Sexual harassment – insurance considerations

Since the New York Times published allegations against film producer Harvey Weinstein in October 2017, the subject of sexual harassment has received extensive media attention in Hollywood and beyond. The #MeToo hashtag has been viewed as a rallying cry against such conduct and its momentum suggests a mindset determined to call out unacceptable behaviour in the workplace.

Potential claims

Whilst the headlines are dominated by high profile individuals and companies, the reality is that sexual harassment allegations can happen in any industry and in companies of all sizes. Strikingly, a recent BBC survey found that 53% of women and 20% of men in Britain have been sexually harassed at work or a place of study.

Against this backdrop, it is timely for Employment Practices Liability (EPL) and Directors’ & Officers’ (D&O) liability insurers, brokers and insureds to review cover for employees and those in managerial positions who might be subject to proceedings, irrespective of whether they are personally accused of sexual harassment. Insurance cover for public relations and crisis management costs should also be considered.

Potential conflict

Typically, a sexual harassment claim would be pursued against the alleged perpetrator (whether or not that person is a D&O) and his or her employer. This would fall for consideration under the terms of the EPL cover. For claims of sex discrimination under the Equality Act 2010 (which includes harassment of a sexual nature), both the perpetrator and the company can be held jointly and severally liable and the individual can be ordered to pay compensation to the victim.

In claims against both the perpetrator and the company there is clear scope for conflict between the defendants, particularly if the company has reason to believe the claimant, such that EPL insurers may need to fund the costs of two defence firms.

EPL cover may form part of a company’s D&O policy or be held separately. A careful review of the wording should be undertaken to assess whether the alleged perpetrator qualifies as an insured under both covers.

Extent of cover

Aside from the more traditional employment type claim, there is scope for additional exposures arising from sexual harassment, which may impact a D&O policy.

The perpetrator would be one obvious target by shareholders acting on behalf of the company if his (or her) conduct impacted the value of the shareholders’ investment. Such a claim could be based on breach of fiduciary duty/duty to act in good faith by using a position of power to harass and/or sexually assault potential or actual employees and simultaneously diminish the company’s reputation and value.

Shareholders could also seek to bring proceedings against management personnel other than the perpetrator, for example:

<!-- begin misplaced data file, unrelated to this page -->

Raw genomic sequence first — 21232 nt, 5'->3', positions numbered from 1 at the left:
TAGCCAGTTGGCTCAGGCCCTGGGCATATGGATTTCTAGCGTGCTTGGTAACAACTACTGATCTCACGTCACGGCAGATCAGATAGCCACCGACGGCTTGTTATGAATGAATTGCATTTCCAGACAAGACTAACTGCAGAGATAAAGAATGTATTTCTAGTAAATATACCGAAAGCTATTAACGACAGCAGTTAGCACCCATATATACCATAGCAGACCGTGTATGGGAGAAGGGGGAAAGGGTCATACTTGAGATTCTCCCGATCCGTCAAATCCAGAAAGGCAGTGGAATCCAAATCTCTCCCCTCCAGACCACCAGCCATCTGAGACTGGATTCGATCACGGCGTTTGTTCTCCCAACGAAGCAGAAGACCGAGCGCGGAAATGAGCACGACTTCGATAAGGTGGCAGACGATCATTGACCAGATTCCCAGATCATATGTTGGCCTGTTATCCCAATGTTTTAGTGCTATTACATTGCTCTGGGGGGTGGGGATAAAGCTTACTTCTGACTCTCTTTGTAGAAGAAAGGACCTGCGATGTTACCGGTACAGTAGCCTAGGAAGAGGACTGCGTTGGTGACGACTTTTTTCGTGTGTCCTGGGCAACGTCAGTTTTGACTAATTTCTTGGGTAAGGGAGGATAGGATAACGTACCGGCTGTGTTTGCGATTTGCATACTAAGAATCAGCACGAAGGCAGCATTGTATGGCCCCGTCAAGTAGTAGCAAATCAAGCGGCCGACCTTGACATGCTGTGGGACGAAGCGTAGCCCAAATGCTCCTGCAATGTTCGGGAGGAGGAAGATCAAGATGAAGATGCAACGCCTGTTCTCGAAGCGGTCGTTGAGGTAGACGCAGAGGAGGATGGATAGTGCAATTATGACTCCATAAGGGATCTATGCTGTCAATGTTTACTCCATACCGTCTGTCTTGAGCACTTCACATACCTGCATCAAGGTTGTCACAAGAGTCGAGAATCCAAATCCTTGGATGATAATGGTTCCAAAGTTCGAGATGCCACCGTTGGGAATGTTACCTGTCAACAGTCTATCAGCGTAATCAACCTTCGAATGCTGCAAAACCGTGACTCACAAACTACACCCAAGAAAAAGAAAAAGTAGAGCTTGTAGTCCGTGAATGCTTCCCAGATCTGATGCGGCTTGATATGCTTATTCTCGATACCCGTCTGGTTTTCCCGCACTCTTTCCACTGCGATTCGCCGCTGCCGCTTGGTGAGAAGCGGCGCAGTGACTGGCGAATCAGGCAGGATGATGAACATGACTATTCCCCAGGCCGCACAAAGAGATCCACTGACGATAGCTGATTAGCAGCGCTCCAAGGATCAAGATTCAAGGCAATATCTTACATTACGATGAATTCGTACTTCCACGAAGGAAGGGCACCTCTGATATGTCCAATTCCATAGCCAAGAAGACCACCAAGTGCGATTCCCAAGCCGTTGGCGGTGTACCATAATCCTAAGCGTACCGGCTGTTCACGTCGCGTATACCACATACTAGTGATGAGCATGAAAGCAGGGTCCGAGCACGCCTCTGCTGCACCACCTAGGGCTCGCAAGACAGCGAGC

• Failure to undertake adequate due diligence in respect of a managerial appointment or to identify or respond to warnings or complaints
  • Consciously allowing sexual harassment in a workplace environment
  • Failing to have or follow procedures to address sexual harassment.

Depending on the wording (including any exclusions) and the capacity in which the perpetrator was acting, cover might also respond to:

  • Criminal proceedings brought against a D&O
  • Civil proceedings pursuant to the Protection from Harassment Act 1997
  • Personal injury claims for psychological illness caused by sexual harassment.

Damage to reputation

The scope for reputational damage arising from allegations of sexual harassment is clear. The board of The Weinstein Company LLC fired Harvey Weinstein within days of the allegations against him being made public. Determining what action to take and whether to publicise such action will require careful consideration. Expert advice may be sought not only on legal issues but also on effective communication strategies and reputational management.


Insurers and insureds will need to consider whether and how a claim for sexual harassment might be settled. An innocent insured person, falsely accused of sexual harassment or of allowing such conduct may, quite understandably, wish to defend the claim and clear their name. Further, a company may wish to support the insured to avoid a perception of being a soft target for future claims. On the other hand, an accused and/or the company may just want to get rid of the matter irrespective of any actual wrongdoing.

For insurers, commercial considerations will be taken into account, such that an insurer may prefer an early settlement in order to avoid exposure to extensive defence costs. The precise terms of the policy will be crucial in determining which party has control to settle a claim and how. Often D&O policies are phrased in such a way that a settlement requires the consent of the insurer, such consent not to be unreasonably withheld. Such a provision can be viewed as insured-friendly, since so long as the insured can point to objective reasons for a proposed settlement it is likely to be difficult for an insurer to withhold consent.


The range of potential exposures relating to sexual harassment outlined above illustrate the kind of issues that require careful consideration by D&O insurers when reviewing the scope of cover provided by their wordings.

Read other items in the Professions and Financial Lines Brief - March 2018